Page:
Here are rules of thumb for good mobile usability and thus SEO basics:
- Fast loading time (once again)
- Recognizable font sizes
- “Sausage finger” operability
If you want to deal a little more with the topics mobile and usability besides search engine optimization, we recommend to have a look here in our blog.
SEO Rule 4: Make content accessible
People are supposed to find certain content, so make it as easy as possible for them. Also here search engines like Google want again exactly the same. Ensure a clean information architecture and a flat hierarchy of your website, because this will definitely have a positive effect on your SEO results. Practically, that means:
- Share content with search engines
- Make every content accessible with 3-4 clicks
As banal as this sounds, check whether your website is approved for search engines at all. Often it is enough to set only a small hook or to forget and already the page flies from the Google index. Keyword: noindex.
Great rankings are no easter eggs or accidents: they come about for reasons. A so-called “site query” at Google can help: The 77,000 results shown in this example correspond to the number of pages in the Google Index. If this number roughly deviates from the number of pages you have stored in your CMS or shop system, then you should go one step further and crawl your entire website. Crawling means using a tool to try to follow every single link on your site.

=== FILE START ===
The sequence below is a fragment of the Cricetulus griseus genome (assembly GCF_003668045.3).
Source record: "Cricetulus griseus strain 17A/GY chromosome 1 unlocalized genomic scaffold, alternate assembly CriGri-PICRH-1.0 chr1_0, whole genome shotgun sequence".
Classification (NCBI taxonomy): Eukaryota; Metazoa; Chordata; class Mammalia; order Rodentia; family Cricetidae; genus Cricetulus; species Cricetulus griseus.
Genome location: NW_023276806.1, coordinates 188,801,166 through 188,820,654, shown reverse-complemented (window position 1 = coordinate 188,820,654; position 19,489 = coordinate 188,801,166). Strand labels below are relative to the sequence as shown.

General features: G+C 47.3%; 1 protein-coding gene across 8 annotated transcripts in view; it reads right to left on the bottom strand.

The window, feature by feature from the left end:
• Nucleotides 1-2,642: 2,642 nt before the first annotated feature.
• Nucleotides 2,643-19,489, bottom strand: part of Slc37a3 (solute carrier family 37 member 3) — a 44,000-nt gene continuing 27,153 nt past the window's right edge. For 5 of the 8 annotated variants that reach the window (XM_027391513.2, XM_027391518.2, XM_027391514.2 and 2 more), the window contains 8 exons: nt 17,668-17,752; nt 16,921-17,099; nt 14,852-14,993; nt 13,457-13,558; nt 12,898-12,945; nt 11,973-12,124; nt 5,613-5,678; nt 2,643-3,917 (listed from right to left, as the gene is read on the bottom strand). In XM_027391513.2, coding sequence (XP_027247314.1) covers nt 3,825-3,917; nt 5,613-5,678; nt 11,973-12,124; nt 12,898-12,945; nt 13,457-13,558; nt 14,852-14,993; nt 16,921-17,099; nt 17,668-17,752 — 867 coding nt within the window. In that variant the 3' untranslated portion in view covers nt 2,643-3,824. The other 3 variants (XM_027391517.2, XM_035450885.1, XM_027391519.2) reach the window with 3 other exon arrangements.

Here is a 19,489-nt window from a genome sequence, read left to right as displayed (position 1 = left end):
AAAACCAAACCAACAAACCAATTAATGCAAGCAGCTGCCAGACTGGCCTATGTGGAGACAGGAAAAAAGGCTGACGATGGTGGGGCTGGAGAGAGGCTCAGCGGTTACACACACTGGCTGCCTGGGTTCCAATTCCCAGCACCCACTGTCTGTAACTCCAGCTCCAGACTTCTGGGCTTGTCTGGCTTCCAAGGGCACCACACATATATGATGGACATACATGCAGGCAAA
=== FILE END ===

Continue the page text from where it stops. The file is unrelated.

You can also use a crawl to find out the click depth of your website, i.e. how many clicks are required to reach your content. A very good and cheap tool (for websites under 500 pages even completely free) for crawling a website is the so-called “Screaming Frog SEO Spider”.
If you find that most of your content can be reached with more than 3-4 clicks on average, you should optimize your internal linking. A good example of internal linking with regard to SEO is a typical Wikipedia article that links to other important content within the same website:
A flat hierarchy as well as a well-structured information architecture through internal linking increases the chance of a successful search engine optimization and thus of happy visitors many times over.
Law Firm Marketing Tips